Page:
You’re buying a new home, and you want everything to be just right. The plumbing, along with the electrical, is on the top of your list. The home is old, but to you, it’s brand new. You’re not just moving into a house, you’re moving into your home. You don’t want regrets. The last thing you want is a plumbing problem, and trust me, they can be covered up. You have an inspector, but an inspector isn’t a plumbing contractor.
Make Sure Your Sewer Line Is In Tip-Top Shape
Start from the top and do a complete video sewer line inspection. A camera inspection can reveal pipe damage, leaks, or tree roots that have invaded the sewer line. Once tree roots have invaded, they’ll keep coming back until a permanent solution gets completed. A camera inspection can give you a clear picture of the condition of your sewer line. You can also spot a sewer line leak when an isolated area of the front lawn is greener than the rest—another indicator puddling around the home with the smell of raw sewage. When you’re buying a home, especially an older home, make sure you go the extra mile to ensure the house is in perfect running order.
Know What Kind Of Sewer Line Is In The Home You Are Buying
Sewer lines inside older homes are prone to deterioration, significantly reducing the pipe’s life expectancy. Several of the most often installed sewer lines in older residences have included the following:
Clay Sewer Pipes
Homes that were built prior to the 1950s may have had clay sewer pipes. These sewer pipes last an average of 50 to 60 years, but they are, however, quite uncommon today.
Cast Iron sewer pipes were popular with residential home builders during the 1950s thru the 1970s, and their lifespan is between 70 and 100 years.
Orangeburg sewer lines were in service for an extended length of time, from 1860 until 1972. Nevertheless, their duration is limited. After 30 years, they begin to distort and will certainly fail at 50 years or sooner.
Poly Vinyl Chloride (PVC)
PVC saw great advancements from the 1950s to the 1960s, and by the 1970s, it was the go-to pipe for sewer lines. Fortunately, if your 1950s-era home contains PVC sewer pipes, you won’t don’t have to worry about failure for some time.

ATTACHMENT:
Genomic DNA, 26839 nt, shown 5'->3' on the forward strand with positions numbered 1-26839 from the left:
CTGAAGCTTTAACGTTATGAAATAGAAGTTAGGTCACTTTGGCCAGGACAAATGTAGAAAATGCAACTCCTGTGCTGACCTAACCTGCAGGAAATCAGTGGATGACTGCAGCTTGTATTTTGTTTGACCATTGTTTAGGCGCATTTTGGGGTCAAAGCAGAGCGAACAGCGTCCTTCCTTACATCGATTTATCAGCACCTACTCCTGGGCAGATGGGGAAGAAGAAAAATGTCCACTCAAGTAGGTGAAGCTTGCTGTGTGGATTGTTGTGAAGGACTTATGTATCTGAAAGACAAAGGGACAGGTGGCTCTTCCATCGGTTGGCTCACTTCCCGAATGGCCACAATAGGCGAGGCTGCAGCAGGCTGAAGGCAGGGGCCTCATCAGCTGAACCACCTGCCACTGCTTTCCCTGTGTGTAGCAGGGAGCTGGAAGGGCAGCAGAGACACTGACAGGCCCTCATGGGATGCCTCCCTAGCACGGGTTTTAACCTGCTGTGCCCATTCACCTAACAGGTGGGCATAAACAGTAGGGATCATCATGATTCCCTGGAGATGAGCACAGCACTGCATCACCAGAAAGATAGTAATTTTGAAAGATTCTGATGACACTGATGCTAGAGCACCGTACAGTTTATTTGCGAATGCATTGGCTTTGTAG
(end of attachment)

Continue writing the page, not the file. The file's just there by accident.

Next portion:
It’s important to know what type of sewer line is installed in the home you’re about to purchase. Your camera inspection will give you a clear picture of the type of sewer line.
Determine How Old Your Water Heater Is
Water heaters typically have a lifespan of 10- 12 years. To have a good idea of the condition of your water heater:
- Make sure you do a reasonable inspection. You can start by checking the water pressure relief valve to ensure hot water comes out of the overflow pipe correctly.
- Check for rust around the storage tank.
- Put a bucket under the water spigot on your water heater and drain some of the water into the bucket. This will allow you to check for sediment built up in your tank.
- Determine how old your water heater is by decoding the date on the label. If your water heater is old and ready to be replaced, you can use it as part of the negotiations.
Old Homes Have Old plumbing
In addition to the water heater and sewer line, have water supply pipes thoroughly checked. Ask your inspector or plumber to identify the types of pipes you have in the home. For example, in some old houses, galvanized pipes were the go-to pipe for construction. However, in the 60s, copper replaced galvanized steel pipes in home construction. That would mean any galvanized pipes still in homes today would be sixty years or older and would need replacing soon.
What Type Of Water Supply Pipes Were Installed ?
You must know the type of pipes got installed in the home you are purchasing. Having this knowledge can assist you in determining their existing life span. The home’s piping has a life span between 20 and 100 years, depending on the kind of pipes installed. Water supply pipes are either made of copper, brass, or galvanized steel. Water supply pipes are subjected to considerable pressure and are therefore prone to rupture, leak, causing water damage in your home. Brass supply pipes normally have a life expectancy of 40 to 70 years, galvanized steel pipes have will last 20 to 50 years, and copper pipes at least 50 years.